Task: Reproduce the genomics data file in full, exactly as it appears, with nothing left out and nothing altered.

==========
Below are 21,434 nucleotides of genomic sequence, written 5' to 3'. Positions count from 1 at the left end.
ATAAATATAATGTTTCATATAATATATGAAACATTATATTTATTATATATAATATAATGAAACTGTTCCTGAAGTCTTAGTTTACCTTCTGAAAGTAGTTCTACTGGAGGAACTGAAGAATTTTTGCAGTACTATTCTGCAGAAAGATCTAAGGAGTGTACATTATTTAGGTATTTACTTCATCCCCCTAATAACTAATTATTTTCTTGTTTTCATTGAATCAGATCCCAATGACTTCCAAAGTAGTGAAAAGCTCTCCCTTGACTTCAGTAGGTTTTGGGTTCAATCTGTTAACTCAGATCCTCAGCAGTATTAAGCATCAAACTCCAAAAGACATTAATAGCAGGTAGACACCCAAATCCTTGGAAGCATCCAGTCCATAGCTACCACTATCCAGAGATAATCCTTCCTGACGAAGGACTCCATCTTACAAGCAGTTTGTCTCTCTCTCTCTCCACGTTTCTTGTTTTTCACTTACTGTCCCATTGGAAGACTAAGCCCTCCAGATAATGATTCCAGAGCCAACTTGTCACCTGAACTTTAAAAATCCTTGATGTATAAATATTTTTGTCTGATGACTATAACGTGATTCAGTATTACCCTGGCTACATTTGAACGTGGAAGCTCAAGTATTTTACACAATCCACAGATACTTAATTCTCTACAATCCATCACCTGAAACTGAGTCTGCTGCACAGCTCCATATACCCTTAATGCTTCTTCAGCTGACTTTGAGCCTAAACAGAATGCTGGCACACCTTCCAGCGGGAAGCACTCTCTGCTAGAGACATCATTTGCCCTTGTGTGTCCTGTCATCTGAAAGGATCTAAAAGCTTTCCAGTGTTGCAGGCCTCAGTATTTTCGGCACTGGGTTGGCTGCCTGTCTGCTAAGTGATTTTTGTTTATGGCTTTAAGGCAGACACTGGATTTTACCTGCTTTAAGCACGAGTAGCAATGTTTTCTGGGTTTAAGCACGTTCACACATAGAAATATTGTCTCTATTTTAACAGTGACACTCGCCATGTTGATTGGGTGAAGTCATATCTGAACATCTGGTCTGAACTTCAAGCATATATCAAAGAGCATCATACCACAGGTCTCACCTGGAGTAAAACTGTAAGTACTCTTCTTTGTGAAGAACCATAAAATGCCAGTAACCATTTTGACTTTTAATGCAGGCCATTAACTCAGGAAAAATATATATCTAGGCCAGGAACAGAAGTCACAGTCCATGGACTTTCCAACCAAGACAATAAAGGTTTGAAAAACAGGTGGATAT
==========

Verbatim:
Below are 21,434 nucleotides of genomic sequence, written 5' to 3'. Positions count from 1 at the left end.
ATAAATATAATGTTTCATATAATATATGAAACATTATATTTATTATATATAATATAATGAAACTGTTCCTGAAGTCTTAGTTTACCTTCTGAAAGTAGTTCTACTGGAGGAACTGAAGAATTTTTGCAGTACTATTCTGCAGAAAGATCTAAGGAGTGTACATTATTTAGGTATTTACTTCATCCCCCTAATAACTAATTATTTTCTTGTTTTCATTGAATCAGATCCCAATGACTTCCAAAGTAGTGAAAAGCTCTCCCTTGACTTCAGTAGGTTTTGGGTTCAATCTGTTAACTCAGATCCTCAGCAGTATTAAGCATCAAACTCCAAAAGACATTAATAGCAGGTAGACACCCAAATCCTTGGAAGCATCCAGTCCATAGCTACCACTATCCAGAGATAATCCTTCCTGACGAAGGACTCCATCTTACAAGCAGTTTGTCTCTCTCTCTCTCCACGTTTCTTGTTTTTCACTTACTGTCCCATTGGAAGACTAAGCCCTCCAGATAATGATTCCAGAGCCAACTTGTCACCTGAACTTTAAAAATCCTTGATGTATAAATATTTTTGTCTGATGACTATAACGTGATTCAGTATTACCCTGGCTACATTTGAACGTGGAAGCTCAAGTATTTTACACAATCCACAGATACTTAATTCTCTACAATCCATCACCTGAAACTGAGTCTGCTGCACAGCTCCATATACCCTTAATGCTTCTTCAGCTGACTTTGAGCCTAAACAGAATGCTGGCACACCTTCCAGCGGGAAGCACTCTCTGCTAGAGACATCATTTGCCCTTGTGTGTCCTGTCATCTGAAAGGATCTAAAAGCTTTCCAGTGTTGCAGGCCTCAGTATTTTCGGCACTGGGTTGGCTGCCTGTCTGCTAAGTGATTTTTGTTTATGGCTTTAAGGCAGACACTGGATTTTACCTGCTTTAAGCACGAGTAGCAATGTTTTCTGGGTTTAAGCACGTTCACACATAGAAATATTGTCTCTATTTTAACAGTGACACTCGCCATGTTGATTGGGTGAAGTCATATCTGAACATCTGGTCTGAACTTCAAGCATATATCAAAGAGCATCATACCACAGGTCTCACCTGGAGTAAAACTGTAAGTACTCTTCTTTGTGAAGAACCATAAAATGCCAGTAACCATTTTGACTTTTAATGCAGGCCATTAACTCAGGAAAAATATATATCTAGGCCAGGAACAGAAGTCACAGTCCATGGACTTTCCAACCAAGACAATAAAGGTTTGAAAAACAGGTGGATAT